Saving Grace: Season One

Saving Grace: Season One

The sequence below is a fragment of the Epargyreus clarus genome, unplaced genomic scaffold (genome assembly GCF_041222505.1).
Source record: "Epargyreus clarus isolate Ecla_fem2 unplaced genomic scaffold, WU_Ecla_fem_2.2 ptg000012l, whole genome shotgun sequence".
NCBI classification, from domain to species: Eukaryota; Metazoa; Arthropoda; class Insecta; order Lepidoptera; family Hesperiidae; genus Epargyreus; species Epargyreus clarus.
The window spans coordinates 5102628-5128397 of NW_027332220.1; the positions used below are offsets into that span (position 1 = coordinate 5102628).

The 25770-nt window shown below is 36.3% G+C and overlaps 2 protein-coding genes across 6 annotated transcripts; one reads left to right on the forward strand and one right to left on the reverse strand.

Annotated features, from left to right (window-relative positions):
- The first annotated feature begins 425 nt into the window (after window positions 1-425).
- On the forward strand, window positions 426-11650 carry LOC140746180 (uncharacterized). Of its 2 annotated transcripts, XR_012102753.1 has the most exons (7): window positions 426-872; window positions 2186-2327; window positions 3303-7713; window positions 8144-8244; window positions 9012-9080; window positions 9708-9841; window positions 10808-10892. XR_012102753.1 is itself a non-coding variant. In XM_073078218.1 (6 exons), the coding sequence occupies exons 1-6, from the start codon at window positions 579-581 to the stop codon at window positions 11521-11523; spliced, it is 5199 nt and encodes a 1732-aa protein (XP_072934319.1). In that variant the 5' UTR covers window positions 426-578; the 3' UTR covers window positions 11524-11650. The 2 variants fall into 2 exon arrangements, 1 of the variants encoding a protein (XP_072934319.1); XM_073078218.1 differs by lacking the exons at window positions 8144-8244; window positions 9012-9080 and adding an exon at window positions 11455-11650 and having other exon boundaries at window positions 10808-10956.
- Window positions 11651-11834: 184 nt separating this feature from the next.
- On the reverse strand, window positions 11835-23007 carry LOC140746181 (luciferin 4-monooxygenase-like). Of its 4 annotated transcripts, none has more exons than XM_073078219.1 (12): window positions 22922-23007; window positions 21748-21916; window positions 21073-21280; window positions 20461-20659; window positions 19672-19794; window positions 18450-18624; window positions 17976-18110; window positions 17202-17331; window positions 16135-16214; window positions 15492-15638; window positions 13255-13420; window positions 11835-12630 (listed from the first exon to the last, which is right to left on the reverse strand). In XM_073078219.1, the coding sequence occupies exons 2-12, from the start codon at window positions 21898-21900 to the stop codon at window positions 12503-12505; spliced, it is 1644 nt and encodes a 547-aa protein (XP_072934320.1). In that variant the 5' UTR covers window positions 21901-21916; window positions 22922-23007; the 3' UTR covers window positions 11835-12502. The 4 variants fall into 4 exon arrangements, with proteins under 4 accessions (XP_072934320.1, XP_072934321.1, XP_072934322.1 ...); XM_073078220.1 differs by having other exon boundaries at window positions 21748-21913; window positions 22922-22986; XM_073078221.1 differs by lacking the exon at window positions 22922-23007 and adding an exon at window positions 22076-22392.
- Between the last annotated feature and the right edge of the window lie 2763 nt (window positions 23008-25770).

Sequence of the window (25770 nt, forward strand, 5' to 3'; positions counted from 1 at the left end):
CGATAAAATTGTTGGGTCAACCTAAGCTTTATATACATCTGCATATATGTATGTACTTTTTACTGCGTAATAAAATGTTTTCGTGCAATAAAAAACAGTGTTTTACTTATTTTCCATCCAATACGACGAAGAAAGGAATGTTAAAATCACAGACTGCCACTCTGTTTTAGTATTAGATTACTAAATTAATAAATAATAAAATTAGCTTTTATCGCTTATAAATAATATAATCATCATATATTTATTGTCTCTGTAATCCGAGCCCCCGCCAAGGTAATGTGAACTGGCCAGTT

With the down South, boot-heel clicking, buckle-up soundtrack of twanging garbage, another feisty female cop (not unlike Kyra Sedgwick on The Closer) and a guiding angel to boot, it would be easy to dismiss Saving Grace as just another morally conscious cop drama for rednecks and Baptists to masturbate to. That might be a mistake, as it features some strong writing and a career-topping performance from the irrepressible Holly Hunter. The God angle is used more as a crux to reveal the inner-turmoil of a woman who is guarded and distrustful of the world around her, rather than any sort of sermon on Judeo-Christian ethics. The show follows Grace Hanadarko (Holly Hunter), an irreverent and licentious Oklahoma detective, as she gradually spins out of control with alcoholism, promiscuity and a general disregard for her own self-preservation. While sleeping with a married co-worker named Ham (Kenny Johnson), in addition to an emotionally unavailable cowboy detective (Bailey Chase), Grace is lectured by her brother Father John (Tom Irwin), as well as her lifetime best friend and forensics colleague Rhetta (Laura San Giacomo), to get her life back under control. It is only when she inadvertently kills a pedestrian (Bokeem Woodbine) while drunk driving and is given a second chance by a weathered angel named Earl (Leon Rippy) that Grace starts to look inside herself and discover where her pain and self-loathing stem from. Each episode is essentially a police procedural, which explores a crime that reveals some character traits in Grace and helps her grow while she and Rhetta collect various pieces of angel evidence from Earl to try and determine the existence of God. The season starts out with a bang as Grace runs about naked, flashing the neighbours and screwing any guy who looks reasonably decent in a pair of Levi’s while profusely drinking Jack Daniel’s, chain smoking and swearing like a sailor. As a character through and through with undeniably human characteristics and desires, her strength and determination are apparent, as is her melancholy. Around mid-season the show hits a bit of a lull, focusing less energy on Grace and the various relationships in her life and more energy on the bland and occasionally issue-based crime procedurals, which are reasonably well handled but not the strength of the show. Thankfully, after a couple of these episodes the show gets back on track, exploring the array of complex characters that don’t always make the right decisions. The first season is quite strong and complex, despite the occasional growing pains, leaving the door open for a potentially exciting season two. The DVD comes with actor and producer featurettes, where discussions of "dimensions” and "elements” inevitably come about, in addition to an "Everlast” video, which on a hipness scale of Hanson to Smashmouth is about a Tom Cochrane. (Fox)